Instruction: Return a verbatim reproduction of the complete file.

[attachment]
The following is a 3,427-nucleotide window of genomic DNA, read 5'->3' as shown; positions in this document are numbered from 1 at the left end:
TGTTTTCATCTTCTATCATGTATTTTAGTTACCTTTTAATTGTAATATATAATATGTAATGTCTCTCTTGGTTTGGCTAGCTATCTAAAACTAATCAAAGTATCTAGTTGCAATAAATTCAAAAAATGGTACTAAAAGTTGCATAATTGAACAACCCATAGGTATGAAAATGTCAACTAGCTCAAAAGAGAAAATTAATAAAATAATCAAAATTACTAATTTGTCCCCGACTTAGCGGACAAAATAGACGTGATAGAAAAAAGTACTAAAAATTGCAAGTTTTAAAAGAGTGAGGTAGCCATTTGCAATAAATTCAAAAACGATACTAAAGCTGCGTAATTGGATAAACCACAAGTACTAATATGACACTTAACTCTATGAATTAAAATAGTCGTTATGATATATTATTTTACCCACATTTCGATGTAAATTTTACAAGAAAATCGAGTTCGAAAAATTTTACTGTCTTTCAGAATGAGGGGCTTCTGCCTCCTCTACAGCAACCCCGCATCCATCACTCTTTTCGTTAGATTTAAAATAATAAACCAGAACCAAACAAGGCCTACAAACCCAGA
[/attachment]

The following is a 3,427-nucleotide window of genomic DNA, read 5'->3' as shown; positions in this document are numbered from 1 at the left end:
TGTTTTCATCTTCTATCATGTATTTTAGTTACCTTTTAATTGTAATATATAATATGTAATGTCTCTCTTGGTTTGGCTAGCTATCTAAAACTAATCAAAGTATCTAGTTGCAATAAATTCAAAAAATGGTACTAAAAGTTGCATAATTGAACAACCCATAGGTATGAAAATGTCAACTAGCTCAAAAGAGAAAATTAATAAAATAATCAAAATTACTAATTTGTCCCCGACTTAGCGGACAAAATAGACGTGATAGAAAAAAGTACTAAAAATTGCAAGTTTTAAAAGAGTGAGGTAGCCATTTGCAATAAATTCAAAAACGATACTAAAGCTGCGTAATTGGATAAACCACAAGTACTAATATGACACTTAACTCTATGAATTAAAATAGTCGTTATGATATATTATTTTACCCACATTTCGATGTAAATTTTACAAGAAAATCGAGTTCGAAAAATTTTACTGTCTTTCAGAATGAGGGGCTTCTGCCTCCTCTACAGCAACCCCGCATCCATCACTCTTTTCGTTAGATTTAAAATAATAAACCAGAACCAAACAAGGCCTACAAACCCAGA